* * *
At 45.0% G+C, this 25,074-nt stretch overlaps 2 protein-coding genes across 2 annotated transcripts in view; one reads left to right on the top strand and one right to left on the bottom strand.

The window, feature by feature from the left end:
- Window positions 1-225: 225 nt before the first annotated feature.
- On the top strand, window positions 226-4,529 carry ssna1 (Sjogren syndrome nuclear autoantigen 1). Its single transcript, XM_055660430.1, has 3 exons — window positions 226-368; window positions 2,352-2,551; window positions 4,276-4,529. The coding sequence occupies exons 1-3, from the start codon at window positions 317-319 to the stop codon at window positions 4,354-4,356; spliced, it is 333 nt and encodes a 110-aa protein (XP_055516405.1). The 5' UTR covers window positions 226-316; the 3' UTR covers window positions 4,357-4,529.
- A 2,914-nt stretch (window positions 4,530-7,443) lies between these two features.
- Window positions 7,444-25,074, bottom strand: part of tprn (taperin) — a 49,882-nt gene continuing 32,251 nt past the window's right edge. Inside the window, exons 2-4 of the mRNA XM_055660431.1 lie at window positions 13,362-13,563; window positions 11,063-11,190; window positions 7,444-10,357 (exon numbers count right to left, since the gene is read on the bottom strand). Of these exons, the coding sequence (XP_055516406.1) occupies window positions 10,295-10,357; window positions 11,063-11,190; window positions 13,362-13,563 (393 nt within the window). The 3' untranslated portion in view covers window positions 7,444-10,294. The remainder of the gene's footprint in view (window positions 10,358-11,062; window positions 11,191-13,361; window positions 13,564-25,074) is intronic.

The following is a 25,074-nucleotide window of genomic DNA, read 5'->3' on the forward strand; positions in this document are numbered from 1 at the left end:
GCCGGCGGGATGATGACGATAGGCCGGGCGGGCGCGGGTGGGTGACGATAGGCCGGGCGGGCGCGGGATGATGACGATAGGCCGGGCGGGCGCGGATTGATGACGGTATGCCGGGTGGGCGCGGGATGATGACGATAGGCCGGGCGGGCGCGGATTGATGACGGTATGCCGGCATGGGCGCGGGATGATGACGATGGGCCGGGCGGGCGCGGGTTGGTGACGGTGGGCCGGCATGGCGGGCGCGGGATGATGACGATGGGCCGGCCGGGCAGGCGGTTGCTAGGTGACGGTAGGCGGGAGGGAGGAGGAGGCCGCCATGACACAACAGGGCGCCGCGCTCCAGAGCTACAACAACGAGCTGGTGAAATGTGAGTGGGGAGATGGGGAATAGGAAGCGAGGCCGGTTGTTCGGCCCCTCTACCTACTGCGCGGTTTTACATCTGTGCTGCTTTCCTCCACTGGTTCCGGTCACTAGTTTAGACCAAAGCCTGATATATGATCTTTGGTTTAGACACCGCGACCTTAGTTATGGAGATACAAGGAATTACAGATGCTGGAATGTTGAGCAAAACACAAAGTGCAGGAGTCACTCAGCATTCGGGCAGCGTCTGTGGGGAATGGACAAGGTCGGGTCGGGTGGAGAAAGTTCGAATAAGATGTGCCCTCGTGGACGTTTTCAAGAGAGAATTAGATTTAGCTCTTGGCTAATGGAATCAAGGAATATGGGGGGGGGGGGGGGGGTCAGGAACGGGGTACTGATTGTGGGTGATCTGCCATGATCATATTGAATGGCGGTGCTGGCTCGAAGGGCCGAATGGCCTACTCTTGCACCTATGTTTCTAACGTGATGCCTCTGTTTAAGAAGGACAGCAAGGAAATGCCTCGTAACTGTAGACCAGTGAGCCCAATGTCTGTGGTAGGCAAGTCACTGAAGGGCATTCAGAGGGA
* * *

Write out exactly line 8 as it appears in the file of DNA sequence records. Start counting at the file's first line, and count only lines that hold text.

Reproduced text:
GCCGGCGGGATGATGACGATAGGCCGGGCGGGCGCGGGTGGGTGACGATAGGCCGGGCGGGCGCGGGATGATGACGATAGGCCGGGCGGGCGCGGATTGATGACGGTATGCCGGGTGGGCGCGGGATGATGACGATAGGCCGGGCGGGCGCGGATTGATGACGGTATGCCGGCATGGGCGCGGGATGATGACGATGGGCCGGGCGGGCGCGGGTTGGTGACGGTGGGCCGGCATGGCGGGCGCGGGATGATGACGATGGGCCGGCCGGGCAGGCGGTTGCTAGGTGACGGTAGGCGGGAGGGAGGAGGAGGCCGCCATGACACAACAGGGCGCCGCGCTCCAGAGCTACAACAACGAGCTGGTGAAATGTGAGTGGGGAGATGGGGAATAGGAAGCGAGGCCGGTTGTTCGGCCCCTCTACCTACTGCGCGGTTTTACATCTGTGCTGCTTTCCTCCACTGGTTCCGGTCACTAGTTTAGACCAAAGCCTGATATATGATCTTTGGTTTAGACACCGCGACCTTAGTTATGGAGATACAAGGAATTACAGATGCTGGAATGTTGAGCAAAACACAAAGTGCAGGAGTCACTCAGCATTCGGGCAGCGTCTGTGGGGAATGGACAAGGTCGGGTCGGGTGGAGAAAGTTCGAATAAGATGTGCCCTCGTGGACGTTTTCAAGAGAGAATTAGATTTAGCTCTTGGCTAATGGAATCAAGGAATATGGGGGGGGGGGGGGGGGTCAGGAACGGGGTACTGATTGTGGGTGATCTGCCATGATCATATTGAATGGCGGTGCTGGCTCGAAGGGCCGAATGGCCTACTCTTGCACCTATGTTTCTAACGTGATGCCTCTGTTTAAGAAGGACAGCAAGGAAATGCCTCGTAACTGTAGACCAGTGAGCCCAATGTCTGTGGTAGGCAAGTCACTGAAGGGCATTCAGAGGGA